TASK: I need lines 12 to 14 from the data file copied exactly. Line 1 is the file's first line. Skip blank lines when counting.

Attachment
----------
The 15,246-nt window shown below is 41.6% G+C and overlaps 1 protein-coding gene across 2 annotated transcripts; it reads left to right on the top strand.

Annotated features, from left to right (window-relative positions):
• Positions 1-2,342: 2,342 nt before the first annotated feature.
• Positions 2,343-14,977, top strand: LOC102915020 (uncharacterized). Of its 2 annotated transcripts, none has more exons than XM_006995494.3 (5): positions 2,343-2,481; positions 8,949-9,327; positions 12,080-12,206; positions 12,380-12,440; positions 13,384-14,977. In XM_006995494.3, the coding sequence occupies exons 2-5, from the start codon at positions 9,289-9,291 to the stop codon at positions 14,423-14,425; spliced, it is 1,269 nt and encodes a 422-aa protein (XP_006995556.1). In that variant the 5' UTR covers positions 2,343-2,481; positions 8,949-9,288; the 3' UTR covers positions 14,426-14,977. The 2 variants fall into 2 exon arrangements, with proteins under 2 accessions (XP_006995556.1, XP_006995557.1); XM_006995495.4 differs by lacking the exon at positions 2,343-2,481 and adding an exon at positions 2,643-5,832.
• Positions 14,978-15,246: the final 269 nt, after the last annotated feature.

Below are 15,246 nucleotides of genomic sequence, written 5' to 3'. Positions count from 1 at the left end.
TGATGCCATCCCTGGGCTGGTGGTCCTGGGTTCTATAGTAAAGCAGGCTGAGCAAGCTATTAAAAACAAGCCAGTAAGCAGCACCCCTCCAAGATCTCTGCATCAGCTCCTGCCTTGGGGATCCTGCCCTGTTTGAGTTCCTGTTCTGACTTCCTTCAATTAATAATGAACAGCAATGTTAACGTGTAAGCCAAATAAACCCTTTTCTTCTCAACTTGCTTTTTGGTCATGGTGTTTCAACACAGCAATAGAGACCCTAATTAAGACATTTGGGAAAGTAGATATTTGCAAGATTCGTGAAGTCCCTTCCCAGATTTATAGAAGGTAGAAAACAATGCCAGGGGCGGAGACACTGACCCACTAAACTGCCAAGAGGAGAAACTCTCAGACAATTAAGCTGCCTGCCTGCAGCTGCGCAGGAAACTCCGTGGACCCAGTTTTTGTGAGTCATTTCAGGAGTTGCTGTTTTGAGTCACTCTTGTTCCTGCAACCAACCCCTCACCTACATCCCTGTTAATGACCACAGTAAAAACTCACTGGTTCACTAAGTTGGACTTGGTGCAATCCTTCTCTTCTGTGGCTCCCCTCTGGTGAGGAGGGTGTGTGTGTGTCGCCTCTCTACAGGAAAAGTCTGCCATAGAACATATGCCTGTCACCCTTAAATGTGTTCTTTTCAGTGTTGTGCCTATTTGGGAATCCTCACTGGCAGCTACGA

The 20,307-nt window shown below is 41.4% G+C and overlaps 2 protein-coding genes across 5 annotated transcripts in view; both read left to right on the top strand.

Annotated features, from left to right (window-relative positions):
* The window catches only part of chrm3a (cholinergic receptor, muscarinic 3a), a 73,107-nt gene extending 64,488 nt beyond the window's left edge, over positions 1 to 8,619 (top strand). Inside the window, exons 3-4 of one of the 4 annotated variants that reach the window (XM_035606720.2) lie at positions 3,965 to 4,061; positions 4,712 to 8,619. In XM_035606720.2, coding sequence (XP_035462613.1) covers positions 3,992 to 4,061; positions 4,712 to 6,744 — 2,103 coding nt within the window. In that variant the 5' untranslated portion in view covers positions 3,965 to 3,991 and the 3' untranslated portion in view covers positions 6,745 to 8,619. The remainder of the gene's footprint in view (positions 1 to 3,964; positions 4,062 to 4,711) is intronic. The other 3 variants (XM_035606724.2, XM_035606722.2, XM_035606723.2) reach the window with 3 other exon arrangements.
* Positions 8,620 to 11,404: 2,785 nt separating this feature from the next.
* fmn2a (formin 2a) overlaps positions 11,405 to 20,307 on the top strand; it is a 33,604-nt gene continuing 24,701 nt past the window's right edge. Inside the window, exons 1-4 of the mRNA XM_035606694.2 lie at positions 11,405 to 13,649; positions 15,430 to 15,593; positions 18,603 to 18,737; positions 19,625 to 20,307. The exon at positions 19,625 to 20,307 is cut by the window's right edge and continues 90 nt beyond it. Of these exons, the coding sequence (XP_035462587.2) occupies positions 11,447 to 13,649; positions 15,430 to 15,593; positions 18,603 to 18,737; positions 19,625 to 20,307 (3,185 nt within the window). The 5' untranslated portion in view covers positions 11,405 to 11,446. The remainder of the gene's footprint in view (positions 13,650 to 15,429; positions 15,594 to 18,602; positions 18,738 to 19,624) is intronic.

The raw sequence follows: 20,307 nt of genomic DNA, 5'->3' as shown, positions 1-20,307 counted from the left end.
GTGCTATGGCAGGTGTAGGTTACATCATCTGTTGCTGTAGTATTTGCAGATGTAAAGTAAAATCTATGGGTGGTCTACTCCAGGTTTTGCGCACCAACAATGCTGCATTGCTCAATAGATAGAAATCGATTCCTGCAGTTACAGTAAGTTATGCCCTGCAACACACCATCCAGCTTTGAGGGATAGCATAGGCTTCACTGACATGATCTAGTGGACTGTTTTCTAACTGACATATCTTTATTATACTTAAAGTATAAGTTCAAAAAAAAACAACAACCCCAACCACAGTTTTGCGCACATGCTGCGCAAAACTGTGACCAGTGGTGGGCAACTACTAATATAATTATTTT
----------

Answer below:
* fmn2a (formin 2a) overlaps positions 11,405 to 20,307 on the top strand; it is a 33,604-nt gene continuing 24,701 nt past the window's right edge. Inside the window, exons 1-4 of the mRNA XM_035606694.2 lie at positions 11,405 to 13,649; positions 15,430 to 15,593; positions 18,603 to 18,737; positions 19,625 to 20,307. The exon at positions 19,625 to 20,307 is cut by the window's right edge and continues 90 nt beyond it. Of these exons, the coding sequence (XP_035462587.2) occupies positions 11,447 to 13,649; positions 15,430 to 15,593; positions 18,603 to 18,737; positions 19,625 to 20,307 (3,185 nt within the window). The 5' untranslated portion in view covers positions 11,405 to 11,446. The remainder of the gene's footprint in view (positions 13,650 to 15,429; positions 15,594 to 18,602; positions 18,738 to 19,624) is intronic.

The raw sequence follows: 20,307 nt of genomic DNA, 5'->3' as shown, positions 1-20,307 counted from the left end.
GTGCTATGGCAGGTGTAGGTTACATCATCTGTTGCTGTAGTATTTGCAGATGTAAAGTAAAATCTATGGGTGGTCTACTCCAGGTTTTGCGCACCAACAATGCTGCATTGCTCAATAGATAGAAATCGATTCCTGCAGTTACAGTAAGTTATGCCCTGCAACACACCATCCAGCTTTGAGGGATAGCATAGGCTTCACTGACATGATCTAGTGGACTGTTTTCTAACTGACATATCTTTATTATACTTAAAGTATAAGTTCAAAAAAAAACAACAACCCCAACCACAGTTTTGCGCACATGCTGCGCAAAACTGTGACCAGTGGTGGGCAACTACTAATATAATTATTTT